State, schools work at phasing in practices, workouts
A slice of normalcy has returned for the area’s prep athletes as practices and workouts have been allowed to resume across the state over the past few weeks.
Governor Mike DeWine closed school buildings in the middle of March because of the coronavirus pandemic. The conclusion of winter sports and the entire spring sports season were both eventually canceled by the Ohio High School Athletic Association.
Student-athletes were not permitted to meet or train on school property until just a few weeks ago.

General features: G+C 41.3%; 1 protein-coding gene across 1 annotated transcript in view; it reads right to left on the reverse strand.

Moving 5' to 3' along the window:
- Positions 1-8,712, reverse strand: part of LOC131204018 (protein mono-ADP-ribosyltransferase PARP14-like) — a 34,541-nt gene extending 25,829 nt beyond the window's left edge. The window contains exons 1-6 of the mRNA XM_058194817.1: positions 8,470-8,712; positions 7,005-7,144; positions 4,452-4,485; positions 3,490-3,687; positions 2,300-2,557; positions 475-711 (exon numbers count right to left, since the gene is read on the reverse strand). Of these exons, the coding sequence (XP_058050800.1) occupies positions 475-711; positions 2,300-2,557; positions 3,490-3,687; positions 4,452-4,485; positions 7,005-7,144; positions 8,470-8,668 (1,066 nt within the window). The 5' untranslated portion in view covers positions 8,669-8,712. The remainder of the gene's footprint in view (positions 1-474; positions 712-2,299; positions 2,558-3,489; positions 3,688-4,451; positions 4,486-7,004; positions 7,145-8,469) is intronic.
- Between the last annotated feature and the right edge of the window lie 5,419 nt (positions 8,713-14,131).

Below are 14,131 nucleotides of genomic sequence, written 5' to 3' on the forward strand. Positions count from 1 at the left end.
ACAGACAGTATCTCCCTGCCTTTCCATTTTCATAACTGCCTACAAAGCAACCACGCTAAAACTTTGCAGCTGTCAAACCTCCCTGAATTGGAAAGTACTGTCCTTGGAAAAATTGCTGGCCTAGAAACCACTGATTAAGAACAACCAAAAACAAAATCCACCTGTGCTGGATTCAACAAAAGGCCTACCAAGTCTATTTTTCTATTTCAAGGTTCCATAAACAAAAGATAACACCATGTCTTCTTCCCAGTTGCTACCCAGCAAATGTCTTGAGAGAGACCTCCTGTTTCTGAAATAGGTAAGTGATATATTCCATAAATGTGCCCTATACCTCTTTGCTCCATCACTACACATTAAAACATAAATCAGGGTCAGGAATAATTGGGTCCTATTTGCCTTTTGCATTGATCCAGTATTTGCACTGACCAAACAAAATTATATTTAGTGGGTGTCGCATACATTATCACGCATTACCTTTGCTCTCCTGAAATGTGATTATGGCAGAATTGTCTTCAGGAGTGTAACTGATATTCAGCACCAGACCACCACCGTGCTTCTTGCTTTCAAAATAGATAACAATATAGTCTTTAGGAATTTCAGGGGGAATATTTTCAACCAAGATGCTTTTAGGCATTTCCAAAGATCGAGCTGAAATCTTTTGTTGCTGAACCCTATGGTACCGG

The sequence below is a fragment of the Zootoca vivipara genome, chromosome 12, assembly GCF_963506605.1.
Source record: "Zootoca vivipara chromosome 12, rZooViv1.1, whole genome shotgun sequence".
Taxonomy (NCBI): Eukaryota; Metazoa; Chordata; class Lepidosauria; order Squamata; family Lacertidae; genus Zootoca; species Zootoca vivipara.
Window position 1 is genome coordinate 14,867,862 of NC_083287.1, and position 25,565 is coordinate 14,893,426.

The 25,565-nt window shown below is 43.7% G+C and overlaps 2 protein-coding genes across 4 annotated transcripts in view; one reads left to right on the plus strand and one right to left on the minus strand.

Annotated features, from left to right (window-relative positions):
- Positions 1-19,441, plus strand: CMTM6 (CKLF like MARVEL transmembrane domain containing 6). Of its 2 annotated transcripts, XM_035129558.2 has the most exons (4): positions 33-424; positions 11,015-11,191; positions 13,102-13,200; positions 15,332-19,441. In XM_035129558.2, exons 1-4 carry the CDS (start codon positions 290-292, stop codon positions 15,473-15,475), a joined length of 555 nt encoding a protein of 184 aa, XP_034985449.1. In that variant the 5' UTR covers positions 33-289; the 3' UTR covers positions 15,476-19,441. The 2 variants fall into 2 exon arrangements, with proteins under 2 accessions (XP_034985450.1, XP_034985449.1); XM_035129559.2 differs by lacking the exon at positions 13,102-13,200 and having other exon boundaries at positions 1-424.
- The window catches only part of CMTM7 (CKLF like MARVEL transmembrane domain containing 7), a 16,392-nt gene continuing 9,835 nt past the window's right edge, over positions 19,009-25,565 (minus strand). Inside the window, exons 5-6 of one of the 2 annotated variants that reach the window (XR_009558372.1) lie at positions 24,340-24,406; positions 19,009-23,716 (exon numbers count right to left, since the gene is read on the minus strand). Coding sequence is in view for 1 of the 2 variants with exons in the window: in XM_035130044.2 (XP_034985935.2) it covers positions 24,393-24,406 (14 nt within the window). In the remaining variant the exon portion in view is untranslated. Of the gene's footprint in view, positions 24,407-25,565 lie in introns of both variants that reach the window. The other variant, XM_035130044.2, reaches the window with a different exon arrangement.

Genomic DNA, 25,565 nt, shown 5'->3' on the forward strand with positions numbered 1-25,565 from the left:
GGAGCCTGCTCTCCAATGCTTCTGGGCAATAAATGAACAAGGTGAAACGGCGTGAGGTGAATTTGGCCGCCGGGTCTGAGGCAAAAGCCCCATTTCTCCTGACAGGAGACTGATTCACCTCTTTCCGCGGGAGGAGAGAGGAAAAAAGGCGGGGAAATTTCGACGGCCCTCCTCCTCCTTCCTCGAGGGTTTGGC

The rules restricting in-person practices and conditioning for six low to no-contact sports were first lifted on May 26, just over two months after the initial shutdown.
With guidelines from the state, the National Federation of State High Schools Association and the OHSAA, all sports have now gradually been phased back into action across Ohio.
“I think after two months of being cooped up they are ready to get out and do anything,” said Bellefontaine athletic director Matt Comstock of BHS athletes. “They are happy to have organization again and a place to go. I think we laid things out pretty well and are pretty much as safe as you can be. I think the number of kids we’ve had show they are excited. The numbers have been high.”
This past Monday, all full-contact sports were allowed to resume along with scrimmages and full-training schedules as long as safety protocols are observed. A Logan County prep baseball summer league also started up recently.